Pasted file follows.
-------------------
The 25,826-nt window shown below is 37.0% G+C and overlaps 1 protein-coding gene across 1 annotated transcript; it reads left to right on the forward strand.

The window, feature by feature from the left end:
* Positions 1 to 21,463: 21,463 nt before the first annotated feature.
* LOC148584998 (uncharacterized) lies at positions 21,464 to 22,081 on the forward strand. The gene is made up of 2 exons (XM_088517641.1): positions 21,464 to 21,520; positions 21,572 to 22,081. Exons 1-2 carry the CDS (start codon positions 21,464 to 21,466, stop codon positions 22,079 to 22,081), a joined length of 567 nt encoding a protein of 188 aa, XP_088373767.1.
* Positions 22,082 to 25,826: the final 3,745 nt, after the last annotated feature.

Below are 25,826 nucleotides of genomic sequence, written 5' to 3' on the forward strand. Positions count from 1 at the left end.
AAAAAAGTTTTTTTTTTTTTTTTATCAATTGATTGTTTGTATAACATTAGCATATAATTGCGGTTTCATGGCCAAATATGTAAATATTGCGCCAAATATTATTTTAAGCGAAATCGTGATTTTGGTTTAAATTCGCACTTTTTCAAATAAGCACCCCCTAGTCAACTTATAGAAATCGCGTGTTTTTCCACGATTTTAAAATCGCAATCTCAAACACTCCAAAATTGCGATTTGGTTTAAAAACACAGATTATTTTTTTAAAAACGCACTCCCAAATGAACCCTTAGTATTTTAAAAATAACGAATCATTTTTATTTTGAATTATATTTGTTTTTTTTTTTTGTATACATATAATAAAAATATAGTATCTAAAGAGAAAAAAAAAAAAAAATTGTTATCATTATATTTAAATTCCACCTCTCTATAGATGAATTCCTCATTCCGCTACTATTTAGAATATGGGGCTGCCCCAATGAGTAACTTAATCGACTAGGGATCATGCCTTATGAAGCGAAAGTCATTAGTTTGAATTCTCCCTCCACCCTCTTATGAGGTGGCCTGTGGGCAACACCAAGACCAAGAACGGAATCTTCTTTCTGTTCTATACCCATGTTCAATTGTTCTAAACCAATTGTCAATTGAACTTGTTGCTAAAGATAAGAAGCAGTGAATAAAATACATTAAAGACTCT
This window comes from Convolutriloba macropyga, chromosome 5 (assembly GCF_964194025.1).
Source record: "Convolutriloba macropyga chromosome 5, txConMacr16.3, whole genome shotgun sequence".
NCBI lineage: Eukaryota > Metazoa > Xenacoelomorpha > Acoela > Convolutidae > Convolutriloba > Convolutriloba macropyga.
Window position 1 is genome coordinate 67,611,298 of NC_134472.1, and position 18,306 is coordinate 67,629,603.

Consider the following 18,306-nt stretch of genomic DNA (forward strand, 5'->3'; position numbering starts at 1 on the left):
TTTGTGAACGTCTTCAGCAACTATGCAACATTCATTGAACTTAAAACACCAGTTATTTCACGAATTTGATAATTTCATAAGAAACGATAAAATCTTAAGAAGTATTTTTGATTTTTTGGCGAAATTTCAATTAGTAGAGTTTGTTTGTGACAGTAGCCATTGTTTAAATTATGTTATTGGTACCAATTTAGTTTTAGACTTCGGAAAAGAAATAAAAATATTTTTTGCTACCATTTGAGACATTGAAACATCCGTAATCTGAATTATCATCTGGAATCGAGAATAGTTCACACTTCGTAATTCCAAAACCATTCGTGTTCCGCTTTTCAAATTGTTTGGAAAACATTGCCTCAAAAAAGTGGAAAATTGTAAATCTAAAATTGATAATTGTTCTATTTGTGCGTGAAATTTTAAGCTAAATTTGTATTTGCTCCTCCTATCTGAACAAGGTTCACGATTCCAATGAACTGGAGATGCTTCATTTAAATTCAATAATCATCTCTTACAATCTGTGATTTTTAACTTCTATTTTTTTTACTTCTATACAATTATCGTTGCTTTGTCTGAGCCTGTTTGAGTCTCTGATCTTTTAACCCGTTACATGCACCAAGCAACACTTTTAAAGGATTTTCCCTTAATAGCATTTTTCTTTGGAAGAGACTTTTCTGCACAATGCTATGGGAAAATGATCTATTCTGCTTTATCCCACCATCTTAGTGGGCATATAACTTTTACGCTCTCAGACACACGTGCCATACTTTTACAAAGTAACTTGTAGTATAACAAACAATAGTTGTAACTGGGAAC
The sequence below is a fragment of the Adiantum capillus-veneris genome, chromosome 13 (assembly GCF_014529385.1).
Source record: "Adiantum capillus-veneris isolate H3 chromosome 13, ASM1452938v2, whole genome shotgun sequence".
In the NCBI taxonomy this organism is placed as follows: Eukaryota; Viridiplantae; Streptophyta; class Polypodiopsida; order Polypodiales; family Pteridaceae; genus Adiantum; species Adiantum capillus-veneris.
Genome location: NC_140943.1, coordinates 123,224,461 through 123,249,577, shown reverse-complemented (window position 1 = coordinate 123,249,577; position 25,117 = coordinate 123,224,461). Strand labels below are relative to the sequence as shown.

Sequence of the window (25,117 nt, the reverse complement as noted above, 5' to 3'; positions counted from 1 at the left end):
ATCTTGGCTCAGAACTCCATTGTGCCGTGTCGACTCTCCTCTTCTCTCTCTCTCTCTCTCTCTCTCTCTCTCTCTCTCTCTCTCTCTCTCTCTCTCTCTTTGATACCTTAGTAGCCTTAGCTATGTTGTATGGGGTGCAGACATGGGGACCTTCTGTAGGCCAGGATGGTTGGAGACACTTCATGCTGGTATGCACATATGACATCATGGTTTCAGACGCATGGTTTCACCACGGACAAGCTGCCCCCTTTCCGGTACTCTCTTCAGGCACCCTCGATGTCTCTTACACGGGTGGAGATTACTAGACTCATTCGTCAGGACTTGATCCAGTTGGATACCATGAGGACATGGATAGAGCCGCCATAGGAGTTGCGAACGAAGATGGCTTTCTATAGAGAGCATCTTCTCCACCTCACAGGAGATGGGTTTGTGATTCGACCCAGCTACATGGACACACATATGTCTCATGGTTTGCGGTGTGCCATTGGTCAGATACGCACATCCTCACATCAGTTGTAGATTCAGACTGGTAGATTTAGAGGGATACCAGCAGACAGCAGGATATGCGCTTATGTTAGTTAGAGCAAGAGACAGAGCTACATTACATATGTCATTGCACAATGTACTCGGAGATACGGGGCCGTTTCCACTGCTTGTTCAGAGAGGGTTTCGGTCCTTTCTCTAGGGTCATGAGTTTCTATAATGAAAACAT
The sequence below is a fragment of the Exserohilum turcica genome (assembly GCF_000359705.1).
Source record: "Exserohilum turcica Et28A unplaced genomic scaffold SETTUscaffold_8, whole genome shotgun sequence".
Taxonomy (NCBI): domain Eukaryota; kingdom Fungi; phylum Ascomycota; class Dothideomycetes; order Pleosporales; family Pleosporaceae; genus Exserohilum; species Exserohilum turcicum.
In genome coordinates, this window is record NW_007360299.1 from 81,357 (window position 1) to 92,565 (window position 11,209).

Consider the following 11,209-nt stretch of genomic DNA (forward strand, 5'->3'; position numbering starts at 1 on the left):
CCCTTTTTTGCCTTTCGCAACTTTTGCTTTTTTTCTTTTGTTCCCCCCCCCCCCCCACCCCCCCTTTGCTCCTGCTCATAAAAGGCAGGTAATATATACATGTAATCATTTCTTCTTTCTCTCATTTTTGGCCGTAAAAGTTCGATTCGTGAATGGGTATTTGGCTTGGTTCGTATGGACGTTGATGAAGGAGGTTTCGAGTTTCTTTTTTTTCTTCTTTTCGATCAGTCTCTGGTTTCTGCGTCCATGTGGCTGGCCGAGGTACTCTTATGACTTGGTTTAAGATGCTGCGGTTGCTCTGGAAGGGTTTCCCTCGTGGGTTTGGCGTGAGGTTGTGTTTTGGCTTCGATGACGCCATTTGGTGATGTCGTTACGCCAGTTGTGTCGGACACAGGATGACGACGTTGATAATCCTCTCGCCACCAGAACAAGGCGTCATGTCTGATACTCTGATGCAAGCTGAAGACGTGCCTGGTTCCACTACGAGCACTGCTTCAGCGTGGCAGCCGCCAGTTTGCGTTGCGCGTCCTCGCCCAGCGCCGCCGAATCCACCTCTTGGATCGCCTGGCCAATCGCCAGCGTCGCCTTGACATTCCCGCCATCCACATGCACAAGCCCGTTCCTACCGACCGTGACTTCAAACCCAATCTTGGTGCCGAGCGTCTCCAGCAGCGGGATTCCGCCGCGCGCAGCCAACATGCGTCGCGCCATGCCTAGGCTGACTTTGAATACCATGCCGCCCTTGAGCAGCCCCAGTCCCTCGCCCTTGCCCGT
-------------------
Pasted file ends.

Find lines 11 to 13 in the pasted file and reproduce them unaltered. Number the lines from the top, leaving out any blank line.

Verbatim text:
Window position 1 is genome coordinate 67,611,298 of NC_134472.1, and position 18,306 is coordinate 67,629,603.

Consider the following 18,306-nt stretch of genomic DNA (forward strand, 5'->3'; position numbering starts at 1 on the left):
TTTGTGAACGTCTTCAGCAACTATGCAACATTCATTGAACTTAAAACACCAGTTATTTCACGAATTTGATAATTTCATAAGAAACGATAAAATCTTAAGAAGTATTTTTGATTTTTTGGCGAAATTTCAATTAGTAGAGTTTGTTTGTGACAGTAGCCATTGTTTAAATTATGTTATTGGTACCAATTTAGTTTTAGACTTCGGAAAAGAAATAAAAATATTTTTTGCTACCATTTGAGACATTGAAACATCCGTAATCTGAATTATCATCTGGAATCGAGAATAGTTCACACTTCGTAATTCCAAAACCATTCGTGTTCCGCTTTTCAAATTGTTTGGAAAACATTGCCTCAAAAAAGTGGAAAATTGTAAATCTAAAATTGATAATTGTTCTATTTGTGCGTGAAATTTTAAGCTAAATTTGTATTTGCTCCTCCTATCTGAACAAGGTTCACGATTCCAATGAACTGGAGATGCTTCATTTAAATTCAATAATCATCTCTTACAATCTGTGATTTTTAACTTCTATTTTTTTTACTTCTATACAATTATCGTTGCTTTGTCTGAGCCTGTTTGAGTCTCTGATCTTTTAACCCGTTACATGCACCAAGCAACACTTTTAAAGGATTTTCCCTTAATAGCATTTTTCTTTGGAAGAGACTTTTCTGCACAATGCTATGGGAAAATGATCTATTCTGCTTTATCCCACCATCTTAGTGGGCATATAACTTTTACGCTCTCAGACACACGTGCCATACTTTTACAAAGTAACTTGTAGTATAACAAACAATAGTTGTAACTGGGAAC